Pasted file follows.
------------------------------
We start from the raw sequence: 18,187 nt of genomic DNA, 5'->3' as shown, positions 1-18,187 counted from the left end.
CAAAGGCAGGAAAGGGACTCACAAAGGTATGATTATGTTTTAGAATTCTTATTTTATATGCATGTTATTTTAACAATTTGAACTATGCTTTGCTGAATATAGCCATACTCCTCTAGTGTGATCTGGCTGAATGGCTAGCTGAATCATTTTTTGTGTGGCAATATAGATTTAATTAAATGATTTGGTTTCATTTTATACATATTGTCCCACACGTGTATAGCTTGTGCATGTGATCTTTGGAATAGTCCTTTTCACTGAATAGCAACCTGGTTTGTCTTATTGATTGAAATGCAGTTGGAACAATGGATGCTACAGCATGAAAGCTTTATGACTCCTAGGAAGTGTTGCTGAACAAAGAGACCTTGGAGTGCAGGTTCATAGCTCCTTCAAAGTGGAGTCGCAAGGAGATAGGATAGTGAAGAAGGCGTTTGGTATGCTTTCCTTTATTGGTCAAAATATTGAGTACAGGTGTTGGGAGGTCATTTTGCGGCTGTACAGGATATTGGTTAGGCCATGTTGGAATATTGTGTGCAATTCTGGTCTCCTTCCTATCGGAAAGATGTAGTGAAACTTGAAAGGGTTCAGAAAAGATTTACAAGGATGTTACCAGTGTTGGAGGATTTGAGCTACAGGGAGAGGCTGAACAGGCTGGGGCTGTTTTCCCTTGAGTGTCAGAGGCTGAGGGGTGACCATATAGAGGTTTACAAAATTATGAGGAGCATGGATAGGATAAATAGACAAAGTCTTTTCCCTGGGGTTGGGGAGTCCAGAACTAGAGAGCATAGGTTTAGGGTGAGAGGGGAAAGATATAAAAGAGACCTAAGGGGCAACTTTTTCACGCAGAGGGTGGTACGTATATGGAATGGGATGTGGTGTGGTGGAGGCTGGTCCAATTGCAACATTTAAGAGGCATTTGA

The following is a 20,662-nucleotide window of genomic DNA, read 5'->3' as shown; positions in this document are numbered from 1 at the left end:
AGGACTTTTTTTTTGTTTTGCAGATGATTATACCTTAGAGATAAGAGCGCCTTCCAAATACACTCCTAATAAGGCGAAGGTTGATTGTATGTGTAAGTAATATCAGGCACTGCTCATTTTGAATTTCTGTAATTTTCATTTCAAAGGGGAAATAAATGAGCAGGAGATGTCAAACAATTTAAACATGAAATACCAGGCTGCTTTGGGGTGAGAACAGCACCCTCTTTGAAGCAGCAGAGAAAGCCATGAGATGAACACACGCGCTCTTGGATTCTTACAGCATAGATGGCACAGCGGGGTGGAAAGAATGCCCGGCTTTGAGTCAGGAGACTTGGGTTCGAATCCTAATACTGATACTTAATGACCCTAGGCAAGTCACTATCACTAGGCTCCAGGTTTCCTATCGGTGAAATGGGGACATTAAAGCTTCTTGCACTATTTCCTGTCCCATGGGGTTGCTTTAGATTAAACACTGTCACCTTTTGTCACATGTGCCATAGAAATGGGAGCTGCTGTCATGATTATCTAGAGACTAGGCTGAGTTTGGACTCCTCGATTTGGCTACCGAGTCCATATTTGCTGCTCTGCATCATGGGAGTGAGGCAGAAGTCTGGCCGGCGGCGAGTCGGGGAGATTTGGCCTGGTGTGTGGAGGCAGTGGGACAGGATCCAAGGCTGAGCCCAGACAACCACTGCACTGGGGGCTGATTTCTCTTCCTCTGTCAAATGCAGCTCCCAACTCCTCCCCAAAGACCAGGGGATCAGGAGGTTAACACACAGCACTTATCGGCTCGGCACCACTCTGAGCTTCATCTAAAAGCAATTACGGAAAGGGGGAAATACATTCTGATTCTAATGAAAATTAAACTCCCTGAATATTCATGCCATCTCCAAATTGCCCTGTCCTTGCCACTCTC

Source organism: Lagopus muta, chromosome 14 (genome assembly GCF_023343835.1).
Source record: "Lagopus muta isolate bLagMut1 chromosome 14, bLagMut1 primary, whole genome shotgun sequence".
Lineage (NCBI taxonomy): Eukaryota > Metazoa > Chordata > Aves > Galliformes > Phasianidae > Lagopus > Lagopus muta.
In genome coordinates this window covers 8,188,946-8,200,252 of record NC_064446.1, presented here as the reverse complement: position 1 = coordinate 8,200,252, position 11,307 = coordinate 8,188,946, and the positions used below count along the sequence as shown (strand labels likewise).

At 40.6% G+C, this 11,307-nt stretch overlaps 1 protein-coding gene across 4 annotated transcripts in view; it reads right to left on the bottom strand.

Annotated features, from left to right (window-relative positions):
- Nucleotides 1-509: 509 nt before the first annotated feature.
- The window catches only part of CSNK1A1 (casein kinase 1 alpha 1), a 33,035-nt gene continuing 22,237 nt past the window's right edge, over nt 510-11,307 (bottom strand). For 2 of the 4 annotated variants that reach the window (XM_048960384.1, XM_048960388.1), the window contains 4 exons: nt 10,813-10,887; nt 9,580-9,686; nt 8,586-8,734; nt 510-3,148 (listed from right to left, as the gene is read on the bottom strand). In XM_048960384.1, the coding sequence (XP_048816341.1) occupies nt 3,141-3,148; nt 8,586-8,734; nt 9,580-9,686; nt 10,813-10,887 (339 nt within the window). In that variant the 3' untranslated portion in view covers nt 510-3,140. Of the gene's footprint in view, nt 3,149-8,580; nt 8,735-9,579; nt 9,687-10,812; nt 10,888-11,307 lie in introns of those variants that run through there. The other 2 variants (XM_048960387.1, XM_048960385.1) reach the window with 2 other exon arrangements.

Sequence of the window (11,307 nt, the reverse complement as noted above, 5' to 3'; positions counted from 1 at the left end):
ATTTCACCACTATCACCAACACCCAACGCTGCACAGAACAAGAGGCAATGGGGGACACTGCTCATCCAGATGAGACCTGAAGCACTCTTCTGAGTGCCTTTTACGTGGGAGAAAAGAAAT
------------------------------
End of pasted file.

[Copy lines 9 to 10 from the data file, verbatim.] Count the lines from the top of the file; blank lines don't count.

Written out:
At 40.6% G+C, this 11,307-nt stretch overlaps 1 protein-coding gene across 4 annotated transcripts in view; it reads right to left on the bottom strand.

Annotated features, from left to right (window-relative positions):